So, you want to make a multicellular bot? Here is the simplest known multicellular organism with complete division of labor: Volvox!
- It is a ball of cells consisting of two cell types.
- It does not have a pre-determined body plan.
- Cells in volvox act together to achieve common goal.
- It protects offspring until it is big enough to duke it out on its own.
- It is a veggie.
Can we make Volvox in DBs?
Just some links for you to get more sense of what volvox is:Some pictures and basic infoSome movies of Volvox in action
Finally, just some copy-paste for your reading and enjoyment:
What is Volvox? The name comes from the Latin volvere, to roll, and -ox, as in atrox, fierce. Volvox is a spherical multicellular green alga, which contains many small biflagellate somatic cells and a few large, non-motile reproductive cells called gonidia, and swims with a characteristic rolling motion.
Ever since van Leeuwenhoek first viewed these algal ‘fierce rollers’ with utter fascination in 1700, one biologist after another has pointed to Volvox as a model organism that could be used to support or refute some important biological concept of the day, such as spontaneous generation, preformation, epigenesis, the continuity of the germ plasm, and so on. All attempts to exploit Volvox as a laboratory model system failed, however, until the 1960s, when Richard Starr's group finally discovered a medium in which the organism would thrive and reproduce in captivity. Starr then circled the globe, bringing into culture all 18 known (and several previously unknown) Volvox species. By 1970, he concluded that a mating pair of isolates of V. carteri from Japan had the best combination of properties to serve as a genetic model system. Most studies of Volvox reported in the last 30 years have used those strains of V. carteri or their descendants, and so this guide will be similarly restricted in scope.
How does Volvox reproduce? Although V. carteri has a sexual cycle that can be induced and exploited for Mendelian analysis, the sexual cycle is not used for reproduction in nature; it is used to produce dormant, diploid zygotes that are able to survive adverse conditions. During all active phases, Volvox (like other green algae) is haploid and reproduces asexually.
In V. carteri, an asexual cycle begins when each mature gonidium initiates a rapid series of cleavage divisions, certain of which are visibly asymmetric and produce large gonidial initials and small somatic initials. The fully cleaved embryo contains all of the cells of both types that will be present in an adult, but it is inside out, and to achieve the adult configuration it must turn right-side-out in a gastrulation-like process called inversion. Cleavage and inversion together take about 8 hours, and the complete asexual cycle takes precisely two days when it is synchronized by a suitable light–dark cycle.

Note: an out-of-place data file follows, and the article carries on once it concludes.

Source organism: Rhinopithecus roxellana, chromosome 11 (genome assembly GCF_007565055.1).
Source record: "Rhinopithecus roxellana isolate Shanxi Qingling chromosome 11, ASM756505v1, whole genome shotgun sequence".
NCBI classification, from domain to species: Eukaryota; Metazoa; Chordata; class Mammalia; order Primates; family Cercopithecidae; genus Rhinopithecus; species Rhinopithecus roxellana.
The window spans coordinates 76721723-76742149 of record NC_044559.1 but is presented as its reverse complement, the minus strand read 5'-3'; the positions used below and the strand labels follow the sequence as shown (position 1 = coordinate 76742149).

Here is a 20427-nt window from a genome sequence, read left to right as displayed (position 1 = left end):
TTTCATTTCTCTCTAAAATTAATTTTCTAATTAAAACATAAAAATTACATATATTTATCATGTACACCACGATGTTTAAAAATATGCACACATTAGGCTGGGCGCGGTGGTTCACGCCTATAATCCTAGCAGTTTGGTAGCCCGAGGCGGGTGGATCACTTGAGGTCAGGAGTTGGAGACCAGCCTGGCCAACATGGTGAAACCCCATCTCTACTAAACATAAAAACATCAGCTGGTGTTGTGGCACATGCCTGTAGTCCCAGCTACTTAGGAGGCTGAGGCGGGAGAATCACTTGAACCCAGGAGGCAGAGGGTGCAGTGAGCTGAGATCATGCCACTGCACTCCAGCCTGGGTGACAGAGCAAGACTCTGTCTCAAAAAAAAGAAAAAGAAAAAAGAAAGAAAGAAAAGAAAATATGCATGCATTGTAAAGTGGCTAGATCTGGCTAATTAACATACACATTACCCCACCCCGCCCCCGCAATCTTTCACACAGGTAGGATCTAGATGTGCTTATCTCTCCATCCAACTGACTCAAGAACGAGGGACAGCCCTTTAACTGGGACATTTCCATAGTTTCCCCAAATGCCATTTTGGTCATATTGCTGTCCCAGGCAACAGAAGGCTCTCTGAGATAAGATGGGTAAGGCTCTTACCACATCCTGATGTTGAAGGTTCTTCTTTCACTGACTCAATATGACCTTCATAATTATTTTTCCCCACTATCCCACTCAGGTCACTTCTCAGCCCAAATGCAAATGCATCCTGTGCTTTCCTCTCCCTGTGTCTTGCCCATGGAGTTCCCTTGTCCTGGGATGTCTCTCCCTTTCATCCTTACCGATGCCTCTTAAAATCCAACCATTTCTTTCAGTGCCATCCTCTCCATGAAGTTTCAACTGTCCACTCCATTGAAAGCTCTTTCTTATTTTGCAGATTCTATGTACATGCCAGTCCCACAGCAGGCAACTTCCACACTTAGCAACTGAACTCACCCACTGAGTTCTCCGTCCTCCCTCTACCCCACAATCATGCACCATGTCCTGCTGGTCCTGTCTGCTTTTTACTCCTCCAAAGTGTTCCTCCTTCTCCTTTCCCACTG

Following inversion, both the adult spheroid and the juvenile spheroids within it increase in size (without further cell division) by depositing large quantities of a glycoprotein-based extracellular matrix. Part way through the expansion phase, the juveniles digest their way out of the parental matrix and become free-swimming. By that time, the somatic cells of the parental spheroids, having fulfilled their function, are already moribund, and will soon be history.
Thus, whereas the gonidia are non-motile and potentially immortal, the somatic cells are specialized for motility, but destined to die when they are only about four days old. This difference raises with particular clarity a central question of developmental biology: how are cells with entirely different phenotypes produced from the descendants of a single cell?
What is the genetic program for germ–soma differentiation in Volvox? In most close relatives of Volvox, all cells first execute motility and other vegetative functions, and then they redifferentiate and engage in asexual reproduction. Mutational analysis has defined three types of gene that play the major roles in converting this ancestral program for biphasic development into a germ–soma dichotomy in V. carteri: first, the gls (ImageonidiaImageesImage) genes act during cleavage to permit asymmetric division and formation of large–small sister-cell pairs; then the regA (Imageenerator Image) gene acts in the small cells to prevent all aspects of reproductive development, while the lag (Imagete Imageonidia) genes act in the large cells to prevent formation of somatic features such as flagella and eyespots. Genetic and experimental analysis indicates that it is the difference in cell size at the end of cleavage that determines whether regA or the lag genes will be activated.